The Adventure of the Peculiar Protocols

There are so many pastiches and parodies of Sherlock Holmes stories about that it is a welcome change to find one that appears, on first glance, to actually be based on my notes from one of Holmes’ cases.

The Adventure of the Peculiar Protocols is by Nicholas Meyer, whom you may remember also wrote The Seven-Per-Cent Solution, and the author also wrote the screenplay for the film version with Robert Duvall as me and Nicol Williamson as Holmes. I will leave any review of that film until a later date except to state that its premise is somewhat flimsy.

Meyer is on safer ground with this story being based on notes from my diary of 1905. The reason it has not appeared before now is the involvement of the Secret Service (we were brought into the case by Holmes’s brother Mycroft) and I put the notes into the safety deposit box at my bank at the 16 Charing Cross branch of Cox and Company in London. That bank eventually became part of Lloyds Bank which, coincidentally also swallowed up the Capital and Counties Bank, where Holmes had his account at 125 Oxford Street, London. But I digress . . .

Let’s get some inaccuracies out of the way first. I am not sure on what evidence Meyer names my second wife as Juliet Garnett, sister of Edward Garnett, the English writer, and sister-in-law of Constance Black (Edward’s wife). It is possible that he has misread some remarks in my diary. In his defence, he does indicate the fragility of the diary in “A Word of Explanation” at the beginning of the book.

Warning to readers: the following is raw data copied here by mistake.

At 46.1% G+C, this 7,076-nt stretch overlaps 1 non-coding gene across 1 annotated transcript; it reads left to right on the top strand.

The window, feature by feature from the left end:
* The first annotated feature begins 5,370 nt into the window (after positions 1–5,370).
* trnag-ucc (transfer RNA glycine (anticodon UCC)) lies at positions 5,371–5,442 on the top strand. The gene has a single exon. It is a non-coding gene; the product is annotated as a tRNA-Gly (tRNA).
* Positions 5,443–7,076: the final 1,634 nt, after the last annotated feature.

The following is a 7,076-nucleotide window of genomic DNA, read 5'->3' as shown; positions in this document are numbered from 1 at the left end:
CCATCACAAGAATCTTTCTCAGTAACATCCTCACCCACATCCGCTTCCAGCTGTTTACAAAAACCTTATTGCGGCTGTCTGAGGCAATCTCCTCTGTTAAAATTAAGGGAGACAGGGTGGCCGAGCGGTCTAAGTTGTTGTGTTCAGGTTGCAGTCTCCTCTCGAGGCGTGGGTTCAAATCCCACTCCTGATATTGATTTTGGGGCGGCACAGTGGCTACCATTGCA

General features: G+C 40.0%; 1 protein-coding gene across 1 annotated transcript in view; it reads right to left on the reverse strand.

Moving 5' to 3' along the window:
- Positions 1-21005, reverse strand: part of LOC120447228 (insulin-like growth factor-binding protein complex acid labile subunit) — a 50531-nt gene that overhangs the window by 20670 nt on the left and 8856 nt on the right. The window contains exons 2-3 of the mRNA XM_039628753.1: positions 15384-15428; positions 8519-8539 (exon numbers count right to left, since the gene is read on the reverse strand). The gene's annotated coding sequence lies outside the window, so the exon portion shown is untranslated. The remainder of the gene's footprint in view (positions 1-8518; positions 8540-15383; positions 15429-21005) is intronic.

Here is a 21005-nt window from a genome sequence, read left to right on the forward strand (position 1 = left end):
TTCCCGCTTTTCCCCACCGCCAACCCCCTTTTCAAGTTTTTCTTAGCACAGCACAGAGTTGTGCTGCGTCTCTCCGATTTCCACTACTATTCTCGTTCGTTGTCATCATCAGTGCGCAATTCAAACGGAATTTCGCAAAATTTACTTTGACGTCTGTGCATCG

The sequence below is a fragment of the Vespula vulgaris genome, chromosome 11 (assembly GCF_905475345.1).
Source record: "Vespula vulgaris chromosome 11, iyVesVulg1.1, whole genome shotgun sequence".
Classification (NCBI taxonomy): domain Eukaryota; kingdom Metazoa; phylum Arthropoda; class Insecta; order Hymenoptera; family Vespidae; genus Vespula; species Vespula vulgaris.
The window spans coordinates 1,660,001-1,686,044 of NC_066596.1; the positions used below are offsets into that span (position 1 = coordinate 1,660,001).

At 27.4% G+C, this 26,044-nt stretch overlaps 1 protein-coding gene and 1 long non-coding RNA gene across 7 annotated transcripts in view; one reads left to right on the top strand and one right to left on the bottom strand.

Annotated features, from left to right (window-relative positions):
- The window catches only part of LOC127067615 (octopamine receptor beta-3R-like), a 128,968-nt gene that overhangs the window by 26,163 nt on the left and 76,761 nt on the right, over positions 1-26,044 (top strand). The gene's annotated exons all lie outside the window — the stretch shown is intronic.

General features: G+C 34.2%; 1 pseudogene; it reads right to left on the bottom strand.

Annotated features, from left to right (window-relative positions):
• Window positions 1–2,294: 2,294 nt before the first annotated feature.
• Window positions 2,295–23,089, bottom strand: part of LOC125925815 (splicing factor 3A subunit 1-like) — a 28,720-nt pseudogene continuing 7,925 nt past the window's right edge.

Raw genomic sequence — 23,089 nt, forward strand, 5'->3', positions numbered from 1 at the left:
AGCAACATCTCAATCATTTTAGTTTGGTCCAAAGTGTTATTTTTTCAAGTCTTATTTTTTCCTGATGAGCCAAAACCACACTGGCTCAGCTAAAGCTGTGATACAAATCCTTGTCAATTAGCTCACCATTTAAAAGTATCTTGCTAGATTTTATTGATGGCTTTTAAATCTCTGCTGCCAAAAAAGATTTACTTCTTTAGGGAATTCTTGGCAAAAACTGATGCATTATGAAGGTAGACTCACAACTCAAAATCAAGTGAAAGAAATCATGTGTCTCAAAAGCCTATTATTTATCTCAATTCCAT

Putting all that aside, Meyer’s screenwriting prowess shows as he weaves some historical facts into my diary notes to produce a short story that could move readily onto the silver screen. He has, in some places, embellished the tale with Sherlockian ephemera in an attempt to give it authority, but this is done to good effect. Holmes not only outwits the Russian secret service but, as is often the case, yours truly.

This case, as Meyer relates it, took place shortly before Holmes’ retirement and, though Mycroft considered it a failure, his brother had done exactly what he had asked and we were both honoured by His Majesty at its conclusion.

For those looking for a new case of ours to read, this would fill that nice little gap on your bookshelf, and would only take up an afternoon to read.

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